Background: Neisseria meningitidis is nearly always susceptible to the penicillins, the cephalosporins, and chloramphenicol. Between 1987 and 1996, however, chloramphenicol-resistant strains were isolated from 11 patients in Vietnam and 1 in France.
Methods: The minimal inhibitory concentration of chloramphenicol was determined for the 12 isolates. The isolates were analyzed by monoclonal-antibody-based serotyping and subtyping, pulsed-field gel electrophoresis, and multilocus enzyme electrophoresis. Bacterial DNA was analyzed by hybridization, the polymerase chain reaction, and sequencing to identify the resistance gene and determine the origin of the resistance.
Results: The isolates were resistant to chloramphenicol (minimal inhibitory concentration, > or =64 mg per liter) and produced an active chloramphenicol acetyltransferase. All 12 strains belonged to serogroup B but had a high degree of diversity, and 10 could not be typed with the use of monoclonal antibodies. The nucleotide sequence of the resistance gene and the flanking regions was identical to that of an internal portion of transposon Tn4451 that carries the catP gene in Clostridium perfringens. Moreover, this gene was located in the same genomic site in the chloramphenicol-resistant isolates.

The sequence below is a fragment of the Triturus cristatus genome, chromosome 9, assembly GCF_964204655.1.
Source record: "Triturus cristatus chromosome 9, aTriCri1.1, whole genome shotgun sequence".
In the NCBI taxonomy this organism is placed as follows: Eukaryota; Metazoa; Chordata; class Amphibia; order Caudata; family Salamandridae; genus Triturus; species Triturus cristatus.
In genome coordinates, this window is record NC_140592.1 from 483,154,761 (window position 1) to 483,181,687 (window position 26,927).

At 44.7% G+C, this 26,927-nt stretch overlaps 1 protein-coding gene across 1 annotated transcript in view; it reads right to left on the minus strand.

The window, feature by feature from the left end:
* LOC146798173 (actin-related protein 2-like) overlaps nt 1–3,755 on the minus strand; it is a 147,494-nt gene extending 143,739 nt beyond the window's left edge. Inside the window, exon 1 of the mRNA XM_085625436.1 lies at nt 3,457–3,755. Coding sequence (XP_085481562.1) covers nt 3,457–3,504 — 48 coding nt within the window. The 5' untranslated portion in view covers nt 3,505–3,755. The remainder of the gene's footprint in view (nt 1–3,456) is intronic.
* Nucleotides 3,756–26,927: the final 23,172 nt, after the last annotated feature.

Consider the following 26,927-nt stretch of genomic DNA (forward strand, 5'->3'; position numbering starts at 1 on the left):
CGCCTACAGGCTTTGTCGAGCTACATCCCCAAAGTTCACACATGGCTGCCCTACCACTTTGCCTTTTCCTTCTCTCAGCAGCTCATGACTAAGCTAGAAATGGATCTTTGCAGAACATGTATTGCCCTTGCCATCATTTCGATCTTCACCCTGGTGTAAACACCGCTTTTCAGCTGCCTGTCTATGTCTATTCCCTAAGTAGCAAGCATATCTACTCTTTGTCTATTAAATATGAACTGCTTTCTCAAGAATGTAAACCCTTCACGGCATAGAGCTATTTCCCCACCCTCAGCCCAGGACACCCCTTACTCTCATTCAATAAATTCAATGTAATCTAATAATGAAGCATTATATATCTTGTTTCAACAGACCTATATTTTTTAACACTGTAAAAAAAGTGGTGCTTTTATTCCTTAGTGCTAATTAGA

Conclusions: The high-level chloramphenicol resistance that we describe in N. meningitidis isolates is of great concern, since in developing countries, chloramphenicol given intramuscularly is the standard therapy for meningococcal meningitis. The resistance to chloramphenicol is due to the presence of the catP gene on a truncated transposon that has lost mobility because of internal deletions, and the transformation of genetic material between strains of N. meningitidis probably played an important part in the dissemination of the gene.